The chief executive officer and chief operating officer of a prominent veterans charity, the Wounded Warrior Project, have been fired by its board of directors after a CBS News investigation raised questions about how the organization spends the millions of dollars it raises every year from generous donors. CEO Steven Nardizzi and Chief Operating Officer Al Giordano were both fired following criticism from more than 40 employees.

The employees alleged that Nardizzi and Giordano were at the helm when over-the-top expenditures were made with the $800 million that the group raised in the past four years. Those expenses included items like costly staff retreats, and veterans were denied programs in the process, according to CBS News.

The decision to fire the two heads of Wounded Warrior was made Thursday afternoon after the board met in New York and following preliminary results of an audit of the organization’s expenditures. The board is reportedly discussing bringing in retired senior military officials to fill the two vacancies.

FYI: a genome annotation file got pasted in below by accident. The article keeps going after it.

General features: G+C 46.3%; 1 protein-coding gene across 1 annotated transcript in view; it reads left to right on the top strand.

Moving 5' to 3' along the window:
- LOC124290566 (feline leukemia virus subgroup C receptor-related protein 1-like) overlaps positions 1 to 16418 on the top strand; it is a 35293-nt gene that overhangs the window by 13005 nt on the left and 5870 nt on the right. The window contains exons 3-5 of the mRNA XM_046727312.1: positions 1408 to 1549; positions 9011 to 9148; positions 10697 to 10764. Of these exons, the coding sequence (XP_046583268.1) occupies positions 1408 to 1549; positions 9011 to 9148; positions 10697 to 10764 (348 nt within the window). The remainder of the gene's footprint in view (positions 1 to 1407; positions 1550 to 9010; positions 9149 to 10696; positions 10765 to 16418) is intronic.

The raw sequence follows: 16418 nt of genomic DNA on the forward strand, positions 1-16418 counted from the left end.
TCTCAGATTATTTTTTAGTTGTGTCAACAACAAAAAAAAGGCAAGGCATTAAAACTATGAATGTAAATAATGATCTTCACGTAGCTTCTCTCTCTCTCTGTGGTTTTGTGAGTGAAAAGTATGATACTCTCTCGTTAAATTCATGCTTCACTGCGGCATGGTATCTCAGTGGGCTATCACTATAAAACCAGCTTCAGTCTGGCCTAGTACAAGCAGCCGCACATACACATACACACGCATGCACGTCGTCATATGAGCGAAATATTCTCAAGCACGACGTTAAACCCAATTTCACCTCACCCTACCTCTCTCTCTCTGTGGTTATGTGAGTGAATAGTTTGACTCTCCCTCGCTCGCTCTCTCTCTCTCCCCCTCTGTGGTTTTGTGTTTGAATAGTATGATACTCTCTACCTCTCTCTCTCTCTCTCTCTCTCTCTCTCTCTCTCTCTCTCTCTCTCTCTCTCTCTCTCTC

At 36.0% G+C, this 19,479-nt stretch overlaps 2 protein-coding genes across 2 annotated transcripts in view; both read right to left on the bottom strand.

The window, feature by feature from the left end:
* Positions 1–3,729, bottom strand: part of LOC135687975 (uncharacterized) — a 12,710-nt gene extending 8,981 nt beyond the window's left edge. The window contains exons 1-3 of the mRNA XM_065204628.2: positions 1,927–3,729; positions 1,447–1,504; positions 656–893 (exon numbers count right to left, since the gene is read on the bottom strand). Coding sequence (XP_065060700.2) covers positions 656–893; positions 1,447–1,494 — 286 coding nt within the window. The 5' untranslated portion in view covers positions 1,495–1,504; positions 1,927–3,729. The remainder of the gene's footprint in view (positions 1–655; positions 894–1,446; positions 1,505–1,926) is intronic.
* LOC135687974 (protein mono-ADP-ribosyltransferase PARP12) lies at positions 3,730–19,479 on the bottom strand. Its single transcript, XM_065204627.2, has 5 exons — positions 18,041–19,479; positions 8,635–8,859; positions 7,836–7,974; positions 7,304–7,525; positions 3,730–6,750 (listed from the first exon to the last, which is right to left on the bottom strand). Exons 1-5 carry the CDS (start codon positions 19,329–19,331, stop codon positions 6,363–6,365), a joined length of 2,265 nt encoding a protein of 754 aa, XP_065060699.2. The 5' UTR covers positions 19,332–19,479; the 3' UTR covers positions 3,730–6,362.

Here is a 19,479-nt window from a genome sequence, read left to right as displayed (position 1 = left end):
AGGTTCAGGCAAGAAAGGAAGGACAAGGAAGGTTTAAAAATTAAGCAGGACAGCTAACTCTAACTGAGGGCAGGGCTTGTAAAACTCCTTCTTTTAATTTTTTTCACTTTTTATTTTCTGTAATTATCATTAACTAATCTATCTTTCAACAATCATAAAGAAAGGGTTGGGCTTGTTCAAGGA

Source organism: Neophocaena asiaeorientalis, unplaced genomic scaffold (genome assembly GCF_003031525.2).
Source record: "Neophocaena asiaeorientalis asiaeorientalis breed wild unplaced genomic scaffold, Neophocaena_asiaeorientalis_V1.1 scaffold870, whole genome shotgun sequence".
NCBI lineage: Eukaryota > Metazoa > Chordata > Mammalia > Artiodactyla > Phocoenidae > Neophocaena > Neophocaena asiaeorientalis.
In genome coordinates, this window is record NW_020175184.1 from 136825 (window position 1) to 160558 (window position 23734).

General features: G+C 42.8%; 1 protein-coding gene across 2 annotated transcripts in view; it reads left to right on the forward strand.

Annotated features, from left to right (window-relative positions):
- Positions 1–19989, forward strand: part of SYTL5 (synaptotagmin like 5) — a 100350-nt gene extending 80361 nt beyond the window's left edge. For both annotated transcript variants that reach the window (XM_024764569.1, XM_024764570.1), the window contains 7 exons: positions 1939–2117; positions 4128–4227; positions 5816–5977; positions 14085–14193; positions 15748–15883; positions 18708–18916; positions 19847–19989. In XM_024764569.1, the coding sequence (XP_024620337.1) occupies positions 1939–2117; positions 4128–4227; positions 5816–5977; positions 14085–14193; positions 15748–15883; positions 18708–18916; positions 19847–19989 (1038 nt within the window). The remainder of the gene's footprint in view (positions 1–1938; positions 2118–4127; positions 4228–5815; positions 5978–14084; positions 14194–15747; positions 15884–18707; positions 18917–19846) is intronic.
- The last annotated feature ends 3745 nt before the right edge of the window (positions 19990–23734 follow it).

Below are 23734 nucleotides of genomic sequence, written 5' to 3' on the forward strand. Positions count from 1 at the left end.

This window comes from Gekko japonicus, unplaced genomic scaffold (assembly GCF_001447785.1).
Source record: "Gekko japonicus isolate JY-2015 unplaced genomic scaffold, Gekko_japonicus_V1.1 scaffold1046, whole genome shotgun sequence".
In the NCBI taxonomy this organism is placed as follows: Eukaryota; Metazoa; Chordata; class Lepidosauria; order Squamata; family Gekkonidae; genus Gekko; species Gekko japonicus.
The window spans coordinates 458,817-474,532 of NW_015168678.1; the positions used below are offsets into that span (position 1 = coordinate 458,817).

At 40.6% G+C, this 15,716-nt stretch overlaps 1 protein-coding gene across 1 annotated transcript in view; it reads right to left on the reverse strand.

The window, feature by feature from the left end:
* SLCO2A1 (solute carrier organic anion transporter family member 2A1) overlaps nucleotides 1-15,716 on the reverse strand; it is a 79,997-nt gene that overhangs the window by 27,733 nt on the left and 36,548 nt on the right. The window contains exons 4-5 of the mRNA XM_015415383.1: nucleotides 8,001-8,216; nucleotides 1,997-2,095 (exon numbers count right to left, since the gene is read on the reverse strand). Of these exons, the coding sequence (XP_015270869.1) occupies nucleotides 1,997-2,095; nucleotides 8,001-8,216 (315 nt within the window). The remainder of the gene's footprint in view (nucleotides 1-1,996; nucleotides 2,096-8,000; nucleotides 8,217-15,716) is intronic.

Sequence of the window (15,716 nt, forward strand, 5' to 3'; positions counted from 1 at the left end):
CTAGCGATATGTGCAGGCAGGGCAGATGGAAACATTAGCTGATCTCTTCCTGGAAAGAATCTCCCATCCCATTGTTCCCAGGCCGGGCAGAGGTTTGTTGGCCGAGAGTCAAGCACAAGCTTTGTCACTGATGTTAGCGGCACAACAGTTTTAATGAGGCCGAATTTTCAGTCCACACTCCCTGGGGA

The earlier CBS News investigation that unearthed the lavish expenditures noted that the Wounded Warrior Project spends far less of a percentage of their overall budget on veteran programs compared to similar charities. The organization spends just 60 percent of its budget on veteran programs, compared to organizations like Disabled American Veterans Charitable Service Trust (96 percent) and Fisher House (91 percent).

“Their mission is to honor and empower wounded warriors, but what the public doesn't see is how they spend their money,” Erick Millette, an Army veteran who once worked for the charity but quit after two years, said at the time.

Millette described some of the staff spending, saying, for example, that Mexican mariachi bands and custom maracas were brought in to promote "team building" when they were, perhaps, unnecessary.